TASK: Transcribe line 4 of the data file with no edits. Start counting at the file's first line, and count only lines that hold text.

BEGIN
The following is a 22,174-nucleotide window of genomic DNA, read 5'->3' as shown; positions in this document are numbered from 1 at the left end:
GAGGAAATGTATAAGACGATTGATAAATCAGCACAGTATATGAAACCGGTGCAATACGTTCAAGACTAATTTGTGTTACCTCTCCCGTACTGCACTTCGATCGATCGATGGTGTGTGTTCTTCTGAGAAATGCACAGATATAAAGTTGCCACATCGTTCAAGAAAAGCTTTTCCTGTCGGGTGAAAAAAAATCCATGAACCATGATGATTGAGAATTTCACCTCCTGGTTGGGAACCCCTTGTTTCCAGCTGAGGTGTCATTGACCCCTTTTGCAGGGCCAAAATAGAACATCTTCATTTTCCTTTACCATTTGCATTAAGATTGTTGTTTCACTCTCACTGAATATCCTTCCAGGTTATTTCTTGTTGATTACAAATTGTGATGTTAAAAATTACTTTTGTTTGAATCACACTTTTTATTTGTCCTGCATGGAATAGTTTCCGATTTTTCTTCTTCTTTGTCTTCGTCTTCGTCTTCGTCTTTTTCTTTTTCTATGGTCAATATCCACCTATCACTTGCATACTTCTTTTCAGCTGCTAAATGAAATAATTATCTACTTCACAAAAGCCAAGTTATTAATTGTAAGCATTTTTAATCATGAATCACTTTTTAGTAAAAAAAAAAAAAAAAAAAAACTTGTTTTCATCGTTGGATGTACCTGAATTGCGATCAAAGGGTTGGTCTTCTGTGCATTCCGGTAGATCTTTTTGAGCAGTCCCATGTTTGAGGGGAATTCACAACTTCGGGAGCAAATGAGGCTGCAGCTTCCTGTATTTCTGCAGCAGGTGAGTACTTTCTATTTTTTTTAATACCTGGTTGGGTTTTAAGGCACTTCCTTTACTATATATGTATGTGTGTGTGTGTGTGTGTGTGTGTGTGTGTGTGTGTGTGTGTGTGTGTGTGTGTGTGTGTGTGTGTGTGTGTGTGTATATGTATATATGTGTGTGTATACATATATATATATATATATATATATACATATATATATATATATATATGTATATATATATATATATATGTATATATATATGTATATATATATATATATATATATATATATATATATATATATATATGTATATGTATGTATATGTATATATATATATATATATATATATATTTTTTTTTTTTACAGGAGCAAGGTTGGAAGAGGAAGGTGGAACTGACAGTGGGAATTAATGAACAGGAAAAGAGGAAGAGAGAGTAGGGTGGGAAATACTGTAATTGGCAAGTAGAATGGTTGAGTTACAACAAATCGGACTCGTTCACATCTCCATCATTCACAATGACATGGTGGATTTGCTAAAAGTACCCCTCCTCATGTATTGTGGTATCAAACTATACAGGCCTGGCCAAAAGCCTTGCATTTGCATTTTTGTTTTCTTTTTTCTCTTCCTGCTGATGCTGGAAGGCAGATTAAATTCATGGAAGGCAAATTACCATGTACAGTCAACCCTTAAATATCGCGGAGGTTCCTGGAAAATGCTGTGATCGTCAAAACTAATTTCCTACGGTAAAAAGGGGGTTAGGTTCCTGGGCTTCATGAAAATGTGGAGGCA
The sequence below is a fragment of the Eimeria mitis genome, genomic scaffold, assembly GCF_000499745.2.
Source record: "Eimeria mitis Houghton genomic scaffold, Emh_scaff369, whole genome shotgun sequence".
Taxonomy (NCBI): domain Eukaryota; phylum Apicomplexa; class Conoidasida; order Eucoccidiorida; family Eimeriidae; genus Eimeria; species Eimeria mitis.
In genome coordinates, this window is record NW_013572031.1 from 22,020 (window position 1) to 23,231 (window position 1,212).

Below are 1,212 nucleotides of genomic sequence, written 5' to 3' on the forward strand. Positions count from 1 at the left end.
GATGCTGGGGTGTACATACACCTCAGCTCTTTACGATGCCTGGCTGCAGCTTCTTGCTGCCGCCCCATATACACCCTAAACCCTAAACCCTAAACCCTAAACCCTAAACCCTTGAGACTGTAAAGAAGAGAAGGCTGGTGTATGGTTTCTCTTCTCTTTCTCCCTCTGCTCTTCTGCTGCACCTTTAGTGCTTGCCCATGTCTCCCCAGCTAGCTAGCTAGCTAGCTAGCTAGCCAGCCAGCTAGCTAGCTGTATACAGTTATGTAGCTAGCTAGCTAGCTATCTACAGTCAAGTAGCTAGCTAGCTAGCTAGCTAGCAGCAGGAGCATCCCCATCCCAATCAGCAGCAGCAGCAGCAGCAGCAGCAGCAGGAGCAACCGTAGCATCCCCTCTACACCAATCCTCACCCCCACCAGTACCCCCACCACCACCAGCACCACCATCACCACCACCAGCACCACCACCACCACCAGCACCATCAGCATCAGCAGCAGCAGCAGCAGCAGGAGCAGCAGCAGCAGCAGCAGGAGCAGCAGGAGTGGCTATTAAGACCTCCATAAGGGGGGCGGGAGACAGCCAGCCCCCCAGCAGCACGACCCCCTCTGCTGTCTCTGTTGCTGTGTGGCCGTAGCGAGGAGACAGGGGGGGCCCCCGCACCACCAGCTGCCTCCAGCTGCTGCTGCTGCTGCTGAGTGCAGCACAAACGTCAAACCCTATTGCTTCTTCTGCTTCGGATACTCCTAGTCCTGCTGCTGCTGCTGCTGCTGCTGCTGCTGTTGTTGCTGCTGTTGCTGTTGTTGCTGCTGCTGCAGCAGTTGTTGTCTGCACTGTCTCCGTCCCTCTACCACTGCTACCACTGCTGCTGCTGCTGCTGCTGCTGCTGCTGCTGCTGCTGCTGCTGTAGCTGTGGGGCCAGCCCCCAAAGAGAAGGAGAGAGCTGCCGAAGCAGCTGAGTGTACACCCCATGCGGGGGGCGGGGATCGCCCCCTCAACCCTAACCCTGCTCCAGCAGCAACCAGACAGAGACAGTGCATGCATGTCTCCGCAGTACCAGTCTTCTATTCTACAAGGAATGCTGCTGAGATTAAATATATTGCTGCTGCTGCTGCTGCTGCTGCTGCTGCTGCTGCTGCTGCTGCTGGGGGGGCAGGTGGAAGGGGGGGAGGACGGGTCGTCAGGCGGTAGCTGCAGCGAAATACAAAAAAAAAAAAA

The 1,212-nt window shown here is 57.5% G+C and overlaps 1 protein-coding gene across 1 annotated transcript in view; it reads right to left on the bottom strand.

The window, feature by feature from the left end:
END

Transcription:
Source record: "Eimeria mitis Houghton genomic scaffold, Emh_scaff369, whole genome shotgun sequence".